A former mayor of El Salvador’s capital romped to victory in Sunday’s presidential election, winning more votes than his two closest rivals combined to end a quarter century of two-party dominance in the crime-plagued Central America nation.
The Supreme Electoral Court declared Nayib Bukele the winner, saying he had nearly 54 percent of the votes, with nearly 90 percent of ballots counted. Carlos Callejas of the Nationalist Republican Alliance was far behind in second with less than 32 percent, while even farther back were former Foreign Minister Hugo Martinez of the Farabundo Marti National Liberation Front and a minor party candidate.
Bukele surpassed the 50 percent of the votes needed to avoid a March runoff, and he had already claimed victory before a jubilant crowd in the capital and invited supporters to celebrate in the streets.
“We have full certainty that we have won the presidency, and we have won in the first round,” Bukele said.
All four candidates promised to end corruption, stamp out gang violence and create more jobs, with crushing crime at the top of the agenda. Roughly 67,000 Salvadorans belong to gangs that terrorize their communities with extortion, murder and other forms of violence.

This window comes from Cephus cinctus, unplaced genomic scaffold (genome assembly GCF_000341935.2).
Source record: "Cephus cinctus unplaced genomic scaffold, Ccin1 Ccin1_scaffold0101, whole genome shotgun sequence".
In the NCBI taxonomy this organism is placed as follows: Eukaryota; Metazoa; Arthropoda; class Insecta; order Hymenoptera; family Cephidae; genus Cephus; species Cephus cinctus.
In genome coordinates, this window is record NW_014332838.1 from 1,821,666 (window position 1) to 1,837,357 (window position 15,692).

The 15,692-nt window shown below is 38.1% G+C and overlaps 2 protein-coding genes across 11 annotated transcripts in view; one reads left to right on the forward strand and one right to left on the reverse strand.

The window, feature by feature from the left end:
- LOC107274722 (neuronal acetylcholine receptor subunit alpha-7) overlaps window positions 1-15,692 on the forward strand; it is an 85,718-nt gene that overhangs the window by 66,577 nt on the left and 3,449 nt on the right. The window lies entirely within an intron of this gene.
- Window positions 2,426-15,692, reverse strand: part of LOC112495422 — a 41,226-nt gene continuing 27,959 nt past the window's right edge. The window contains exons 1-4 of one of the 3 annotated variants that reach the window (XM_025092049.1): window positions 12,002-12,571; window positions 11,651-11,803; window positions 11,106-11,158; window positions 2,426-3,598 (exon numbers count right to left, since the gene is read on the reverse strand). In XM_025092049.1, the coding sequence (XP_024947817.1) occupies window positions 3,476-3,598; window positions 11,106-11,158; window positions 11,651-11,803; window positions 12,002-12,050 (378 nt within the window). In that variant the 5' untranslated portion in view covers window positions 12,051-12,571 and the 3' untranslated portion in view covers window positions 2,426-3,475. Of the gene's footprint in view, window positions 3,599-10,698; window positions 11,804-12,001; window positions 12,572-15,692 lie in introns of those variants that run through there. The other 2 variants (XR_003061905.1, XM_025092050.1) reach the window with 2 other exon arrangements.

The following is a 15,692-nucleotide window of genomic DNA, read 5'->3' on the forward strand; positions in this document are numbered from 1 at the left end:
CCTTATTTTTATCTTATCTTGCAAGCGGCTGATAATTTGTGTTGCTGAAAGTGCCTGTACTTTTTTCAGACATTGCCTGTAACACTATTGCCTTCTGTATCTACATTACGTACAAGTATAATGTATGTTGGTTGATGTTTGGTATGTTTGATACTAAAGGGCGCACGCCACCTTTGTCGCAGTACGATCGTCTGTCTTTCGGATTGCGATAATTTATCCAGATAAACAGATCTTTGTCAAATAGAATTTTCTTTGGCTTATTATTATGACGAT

The candidates proposed creating economic opportunities and restoring social values to dissuade Salvadorans from engaging in criminal behavior.
There were no reports of major problems in voting.
Bukele, 37, made his political debut in 2012 as a small-town mayor with the now-ruling FMLN and won election in the capital three years later, automatically making him a potential presidential contender. But his frequent criticism of the leftist party’s leadership led to his expulsion, and he wound up as the unlikely standard-bearer of a small conservative party known as the Grand Alliance for National Unity, whose initials — GANA — mean “win” in Spanish.
The FMLN and the conservative Alliance, known as ARENA, have dominated Salvadoran politics since a 1992 peace deal that ended a brutal civil war. But both parties have been stained by corruption scandals and neither has been able to stem gang violence.
“I came to vote because I want the country to change, because we are tired of so much corruption,” said Estela Henriquez, 27, at a polling place in the capital.
More than 4,500 election observers, including representatives of the Organization of American States and the European Union, were on hand.
El Salvador is small both in size and population, with just 6.5 million people. Close to a third of its households live in poverty, while the World Bank says per capita income is $3,560.
Salvadorans searching for a better life have joined recent caravans of migrants trekking through Mexico toward the U.S.